The view from the top of the town! I have no idea what the symbol etched in the rock in the road means. I pretend it’s some ancient pearl of wisdom carved in centuries ago to enlighten future generations hundreds of years later. In truth it’s probably some obscenity scratched in by a teenager. I’ll stick with my version. The last picture is an announcement board where important information was posted for locals and travelers.
There’s also a small museum that’s worth stopping by. Bonus, it has a bathroom should you require one. The second picture is an incense clock that is measured in sticks and used to measure time. You could request a certain number of sticks of time with someone, and when the meeting started the incense was lit. Depending on who you met with, you might have to pay per stick. The third picture is the palanquin I mentioned above. Cozy. Can you imagine riding in that for days while human beings had to carry you? They often had fabric shades to protect the occupant from the weather. The last picture is a traditional living room. As I mentioned in the post about Nikko, the furnishings were sparse, even in a palace.
We had planned to hike the 7 km Nakasendo trail that goes between Magome and Tsumago, but I sprained my knee the day before. We did a lot of running up and down escalators in train stations to make connections, and I twisted it wrong. It really flared up that morning, and by the time we made it to the top of the hill that is Magome, I was in a lot of pain. No way was I making that hike, and I was really, really disappointed. I was looking forward to it. Every time I plan a hike like this, something goes wrong, like mud slides in Cinque Terre, Italy. I’m cursed.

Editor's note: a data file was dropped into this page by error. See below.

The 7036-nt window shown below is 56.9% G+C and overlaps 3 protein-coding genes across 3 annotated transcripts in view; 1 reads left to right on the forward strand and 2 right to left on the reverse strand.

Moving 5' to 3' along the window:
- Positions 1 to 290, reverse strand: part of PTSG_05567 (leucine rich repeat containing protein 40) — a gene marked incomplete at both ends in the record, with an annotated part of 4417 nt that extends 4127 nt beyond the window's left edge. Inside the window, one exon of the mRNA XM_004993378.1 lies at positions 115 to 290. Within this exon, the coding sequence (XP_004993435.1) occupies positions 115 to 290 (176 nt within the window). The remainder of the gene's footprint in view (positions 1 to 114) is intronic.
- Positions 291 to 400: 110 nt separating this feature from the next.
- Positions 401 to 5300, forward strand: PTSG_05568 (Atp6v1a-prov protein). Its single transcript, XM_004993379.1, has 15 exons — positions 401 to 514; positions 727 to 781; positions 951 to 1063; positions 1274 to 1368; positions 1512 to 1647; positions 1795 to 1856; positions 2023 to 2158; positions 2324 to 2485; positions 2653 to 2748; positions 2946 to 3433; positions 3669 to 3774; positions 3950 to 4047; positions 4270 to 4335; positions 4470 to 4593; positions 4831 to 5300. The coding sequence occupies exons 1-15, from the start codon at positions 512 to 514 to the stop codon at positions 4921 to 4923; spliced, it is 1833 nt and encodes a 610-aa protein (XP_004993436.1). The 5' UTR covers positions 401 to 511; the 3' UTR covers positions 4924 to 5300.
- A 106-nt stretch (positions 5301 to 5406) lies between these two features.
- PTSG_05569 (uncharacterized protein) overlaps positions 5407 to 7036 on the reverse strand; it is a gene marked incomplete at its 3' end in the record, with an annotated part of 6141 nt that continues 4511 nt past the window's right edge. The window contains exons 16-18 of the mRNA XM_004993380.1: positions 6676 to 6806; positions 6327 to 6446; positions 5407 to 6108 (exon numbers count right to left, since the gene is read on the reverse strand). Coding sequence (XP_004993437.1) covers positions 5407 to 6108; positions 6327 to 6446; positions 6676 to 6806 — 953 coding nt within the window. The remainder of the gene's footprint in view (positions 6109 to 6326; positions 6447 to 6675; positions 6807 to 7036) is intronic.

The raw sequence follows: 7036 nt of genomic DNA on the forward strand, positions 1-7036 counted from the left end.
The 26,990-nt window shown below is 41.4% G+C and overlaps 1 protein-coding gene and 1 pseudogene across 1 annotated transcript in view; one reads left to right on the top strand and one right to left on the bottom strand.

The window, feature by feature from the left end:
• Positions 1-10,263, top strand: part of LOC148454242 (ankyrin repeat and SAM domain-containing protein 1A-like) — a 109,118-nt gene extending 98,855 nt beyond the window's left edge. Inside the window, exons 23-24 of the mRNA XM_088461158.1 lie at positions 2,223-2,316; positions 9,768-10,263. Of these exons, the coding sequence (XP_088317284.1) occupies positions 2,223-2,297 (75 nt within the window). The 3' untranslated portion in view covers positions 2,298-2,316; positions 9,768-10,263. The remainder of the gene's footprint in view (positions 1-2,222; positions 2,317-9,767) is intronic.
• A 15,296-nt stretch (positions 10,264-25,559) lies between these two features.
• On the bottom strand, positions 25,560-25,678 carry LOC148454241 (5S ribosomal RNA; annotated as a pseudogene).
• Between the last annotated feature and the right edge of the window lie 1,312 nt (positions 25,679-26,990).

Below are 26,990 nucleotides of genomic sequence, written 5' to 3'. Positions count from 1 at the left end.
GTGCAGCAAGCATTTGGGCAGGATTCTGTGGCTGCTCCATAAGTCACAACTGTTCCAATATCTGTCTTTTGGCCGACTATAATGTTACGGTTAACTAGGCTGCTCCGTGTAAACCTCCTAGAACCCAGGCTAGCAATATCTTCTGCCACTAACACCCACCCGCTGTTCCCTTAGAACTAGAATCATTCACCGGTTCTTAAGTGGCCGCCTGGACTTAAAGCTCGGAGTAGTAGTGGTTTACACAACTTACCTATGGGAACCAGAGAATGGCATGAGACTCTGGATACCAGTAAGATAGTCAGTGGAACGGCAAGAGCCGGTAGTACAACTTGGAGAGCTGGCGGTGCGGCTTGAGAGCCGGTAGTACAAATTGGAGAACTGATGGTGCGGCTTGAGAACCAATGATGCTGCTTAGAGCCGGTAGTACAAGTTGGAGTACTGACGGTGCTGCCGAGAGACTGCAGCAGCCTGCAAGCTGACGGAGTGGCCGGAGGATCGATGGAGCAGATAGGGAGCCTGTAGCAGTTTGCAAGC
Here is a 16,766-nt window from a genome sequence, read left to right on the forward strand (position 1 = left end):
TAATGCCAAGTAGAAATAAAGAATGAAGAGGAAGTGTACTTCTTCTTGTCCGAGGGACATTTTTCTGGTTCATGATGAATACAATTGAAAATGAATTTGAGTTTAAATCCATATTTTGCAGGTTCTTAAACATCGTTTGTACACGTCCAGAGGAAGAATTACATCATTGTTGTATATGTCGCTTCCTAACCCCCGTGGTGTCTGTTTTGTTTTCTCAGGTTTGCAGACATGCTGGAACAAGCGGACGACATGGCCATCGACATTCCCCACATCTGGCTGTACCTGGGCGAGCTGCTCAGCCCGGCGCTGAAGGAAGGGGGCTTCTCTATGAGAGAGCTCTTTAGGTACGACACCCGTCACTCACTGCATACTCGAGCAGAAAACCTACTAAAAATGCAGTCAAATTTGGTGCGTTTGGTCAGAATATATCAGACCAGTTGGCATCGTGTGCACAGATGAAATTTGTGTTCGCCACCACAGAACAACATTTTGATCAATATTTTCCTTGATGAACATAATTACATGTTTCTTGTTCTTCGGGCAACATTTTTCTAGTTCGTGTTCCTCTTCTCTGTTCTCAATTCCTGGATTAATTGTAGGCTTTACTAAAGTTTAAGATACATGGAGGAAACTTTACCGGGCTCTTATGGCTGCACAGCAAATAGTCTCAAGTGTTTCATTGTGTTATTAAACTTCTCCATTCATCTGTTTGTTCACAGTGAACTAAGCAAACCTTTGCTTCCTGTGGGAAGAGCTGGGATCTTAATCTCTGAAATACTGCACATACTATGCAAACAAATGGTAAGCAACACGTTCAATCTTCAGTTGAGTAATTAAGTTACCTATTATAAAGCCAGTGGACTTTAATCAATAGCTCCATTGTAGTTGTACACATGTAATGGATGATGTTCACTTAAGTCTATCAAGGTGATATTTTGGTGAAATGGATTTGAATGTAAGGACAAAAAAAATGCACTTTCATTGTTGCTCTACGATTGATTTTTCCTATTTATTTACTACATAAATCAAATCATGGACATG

TRAVEL TIP: This is not a handicap accessible trip. Just to get to the town is up and down several sets of stairs. The roads in town are cobblestone and straight up. If you struggle with mobility or knee issues, this won't be a good stop for you. Going up was fine for my sprained knee, but coming down was really hard.
TRAVEL TIP: Fortunately, there is a bus that runs between the two towns. It only comes every few hours, so if you miss it, you will be waiting a long time for the next one. Our concierge printed out the bus schedule for us but you can find it online here. While the bus ride between the two towns isn’t nearly as beautiful as the walk, you do pass sections of the trail, including the bamboo forest. There are a lot of turns in the road, so most of it we passed so quickly I didn’t have time to snap a picture. We took our ginger candy to prevent motion sickness with all those switchbacks and a swaying bus.